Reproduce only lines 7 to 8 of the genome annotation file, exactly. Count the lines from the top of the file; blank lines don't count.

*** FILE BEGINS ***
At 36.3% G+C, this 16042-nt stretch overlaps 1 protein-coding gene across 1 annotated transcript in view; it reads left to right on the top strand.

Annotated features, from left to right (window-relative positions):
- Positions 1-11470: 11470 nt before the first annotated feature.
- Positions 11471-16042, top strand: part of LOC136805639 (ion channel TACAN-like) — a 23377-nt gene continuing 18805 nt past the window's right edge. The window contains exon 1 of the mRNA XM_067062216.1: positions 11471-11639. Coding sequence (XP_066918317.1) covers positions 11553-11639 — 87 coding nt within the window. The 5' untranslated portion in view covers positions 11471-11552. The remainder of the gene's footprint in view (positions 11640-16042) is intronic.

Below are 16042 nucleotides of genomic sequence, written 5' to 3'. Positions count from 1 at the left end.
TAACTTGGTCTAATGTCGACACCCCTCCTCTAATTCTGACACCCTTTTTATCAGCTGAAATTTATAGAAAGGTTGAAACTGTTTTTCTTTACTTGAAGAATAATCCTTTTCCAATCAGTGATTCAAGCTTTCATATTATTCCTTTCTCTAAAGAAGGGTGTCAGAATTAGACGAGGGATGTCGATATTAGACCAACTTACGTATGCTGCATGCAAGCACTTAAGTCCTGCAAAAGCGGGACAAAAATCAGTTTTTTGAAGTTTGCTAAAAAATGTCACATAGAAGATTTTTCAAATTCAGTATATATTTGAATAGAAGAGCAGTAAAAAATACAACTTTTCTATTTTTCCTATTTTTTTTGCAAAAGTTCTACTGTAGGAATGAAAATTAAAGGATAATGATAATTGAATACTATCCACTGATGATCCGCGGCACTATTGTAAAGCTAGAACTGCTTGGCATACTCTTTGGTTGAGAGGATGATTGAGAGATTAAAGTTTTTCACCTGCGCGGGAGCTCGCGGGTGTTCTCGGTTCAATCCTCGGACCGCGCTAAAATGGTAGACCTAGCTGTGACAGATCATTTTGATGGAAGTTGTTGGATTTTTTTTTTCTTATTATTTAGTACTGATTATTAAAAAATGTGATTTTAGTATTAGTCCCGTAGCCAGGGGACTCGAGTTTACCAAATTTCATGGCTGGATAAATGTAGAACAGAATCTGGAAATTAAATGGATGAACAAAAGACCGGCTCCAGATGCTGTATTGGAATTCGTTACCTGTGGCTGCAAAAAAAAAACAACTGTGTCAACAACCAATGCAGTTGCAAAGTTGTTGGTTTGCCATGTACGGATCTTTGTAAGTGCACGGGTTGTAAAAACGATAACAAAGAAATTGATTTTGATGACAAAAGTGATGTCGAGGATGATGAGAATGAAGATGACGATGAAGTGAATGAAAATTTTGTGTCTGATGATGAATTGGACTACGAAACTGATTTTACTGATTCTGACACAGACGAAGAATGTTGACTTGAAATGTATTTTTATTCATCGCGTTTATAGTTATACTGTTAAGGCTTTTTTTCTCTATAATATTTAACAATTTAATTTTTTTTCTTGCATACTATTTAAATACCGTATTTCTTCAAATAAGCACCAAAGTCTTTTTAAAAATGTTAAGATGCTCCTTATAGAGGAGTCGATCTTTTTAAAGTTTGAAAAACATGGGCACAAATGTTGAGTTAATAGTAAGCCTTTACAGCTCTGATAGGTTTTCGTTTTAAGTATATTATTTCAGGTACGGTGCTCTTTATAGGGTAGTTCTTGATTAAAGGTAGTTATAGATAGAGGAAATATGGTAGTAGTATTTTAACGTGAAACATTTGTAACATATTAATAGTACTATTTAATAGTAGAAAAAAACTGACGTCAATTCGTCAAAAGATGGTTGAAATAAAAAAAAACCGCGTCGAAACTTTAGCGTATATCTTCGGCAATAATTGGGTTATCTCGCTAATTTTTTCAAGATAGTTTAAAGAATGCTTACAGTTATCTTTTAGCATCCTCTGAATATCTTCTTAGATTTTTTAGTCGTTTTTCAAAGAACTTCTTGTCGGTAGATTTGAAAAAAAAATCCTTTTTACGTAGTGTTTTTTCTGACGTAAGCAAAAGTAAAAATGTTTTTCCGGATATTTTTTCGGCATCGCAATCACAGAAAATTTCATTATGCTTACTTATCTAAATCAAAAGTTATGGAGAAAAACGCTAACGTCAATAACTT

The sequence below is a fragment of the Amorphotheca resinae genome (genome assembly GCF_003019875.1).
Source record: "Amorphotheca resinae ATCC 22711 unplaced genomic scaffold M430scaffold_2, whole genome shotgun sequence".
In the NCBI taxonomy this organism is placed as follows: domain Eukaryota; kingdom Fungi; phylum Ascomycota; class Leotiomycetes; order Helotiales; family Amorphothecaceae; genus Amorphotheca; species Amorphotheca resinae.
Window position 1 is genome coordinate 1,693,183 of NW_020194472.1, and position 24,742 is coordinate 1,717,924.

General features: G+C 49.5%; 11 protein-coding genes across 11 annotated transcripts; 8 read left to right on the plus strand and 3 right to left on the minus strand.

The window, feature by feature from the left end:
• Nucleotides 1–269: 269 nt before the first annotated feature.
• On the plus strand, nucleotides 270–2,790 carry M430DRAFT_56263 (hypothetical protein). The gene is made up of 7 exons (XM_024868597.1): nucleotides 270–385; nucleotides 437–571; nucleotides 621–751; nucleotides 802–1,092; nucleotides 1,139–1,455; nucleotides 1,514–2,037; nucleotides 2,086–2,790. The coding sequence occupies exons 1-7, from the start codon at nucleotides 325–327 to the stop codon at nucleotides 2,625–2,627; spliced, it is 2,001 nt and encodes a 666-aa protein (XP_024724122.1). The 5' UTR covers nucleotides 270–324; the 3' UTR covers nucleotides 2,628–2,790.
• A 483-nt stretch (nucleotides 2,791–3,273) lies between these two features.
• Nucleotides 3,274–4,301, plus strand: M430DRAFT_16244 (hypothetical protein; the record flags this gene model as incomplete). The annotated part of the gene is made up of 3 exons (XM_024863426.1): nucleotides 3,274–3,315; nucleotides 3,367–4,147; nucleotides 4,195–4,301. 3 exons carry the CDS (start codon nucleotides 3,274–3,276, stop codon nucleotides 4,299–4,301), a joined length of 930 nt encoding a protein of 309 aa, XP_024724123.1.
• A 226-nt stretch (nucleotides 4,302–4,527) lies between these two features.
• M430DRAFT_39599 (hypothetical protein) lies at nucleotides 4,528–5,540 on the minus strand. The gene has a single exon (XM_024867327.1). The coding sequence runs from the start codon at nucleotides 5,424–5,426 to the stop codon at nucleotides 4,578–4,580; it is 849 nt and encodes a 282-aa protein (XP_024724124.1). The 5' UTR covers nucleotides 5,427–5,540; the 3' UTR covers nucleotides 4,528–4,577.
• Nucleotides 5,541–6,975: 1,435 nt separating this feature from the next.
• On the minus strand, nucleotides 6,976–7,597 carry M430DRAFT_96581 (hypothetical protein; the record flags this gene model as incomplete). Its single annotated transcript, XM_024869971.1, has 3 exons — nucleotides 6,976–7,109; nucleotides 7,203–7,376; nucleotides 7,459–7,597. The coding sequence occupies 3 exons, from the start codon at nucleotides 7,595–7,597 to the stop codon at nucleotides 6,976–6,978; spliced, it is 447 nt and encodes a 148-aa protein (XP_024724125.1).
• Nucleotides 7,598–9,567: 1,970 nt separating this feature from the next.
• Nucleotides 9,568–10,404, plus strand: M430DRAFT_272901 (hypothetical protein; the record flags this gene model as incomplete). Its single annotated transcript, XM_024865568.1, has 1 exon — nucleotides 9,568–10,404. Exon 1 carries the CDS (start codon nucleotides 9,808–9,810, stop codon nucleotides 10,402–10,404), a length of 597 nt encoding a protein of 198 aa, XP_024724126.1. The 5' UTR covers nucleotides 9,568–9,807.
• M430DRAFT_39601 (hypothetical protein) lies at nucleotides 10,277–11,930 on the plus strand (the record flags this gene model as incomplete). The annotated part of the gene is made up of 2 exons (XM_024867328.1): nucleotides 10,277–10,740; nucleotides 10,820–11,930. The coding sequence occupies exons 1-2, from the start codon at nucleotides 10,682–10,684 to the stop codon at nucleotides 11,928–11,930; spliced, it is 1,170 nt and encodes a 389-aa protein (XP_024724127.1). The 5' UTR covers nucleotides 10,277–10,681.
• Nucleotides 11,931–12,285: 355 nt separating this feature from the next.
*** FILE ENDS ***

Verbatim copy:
The sequence below is a fragment of the Amorphotheca resinae genome (genome assembly GCF_003019875.1).
Source record: "Amorphotheca resinae ATCC 22711 unplaced genomic scaffold M430scaffold_2, whole genome shotgun sequence".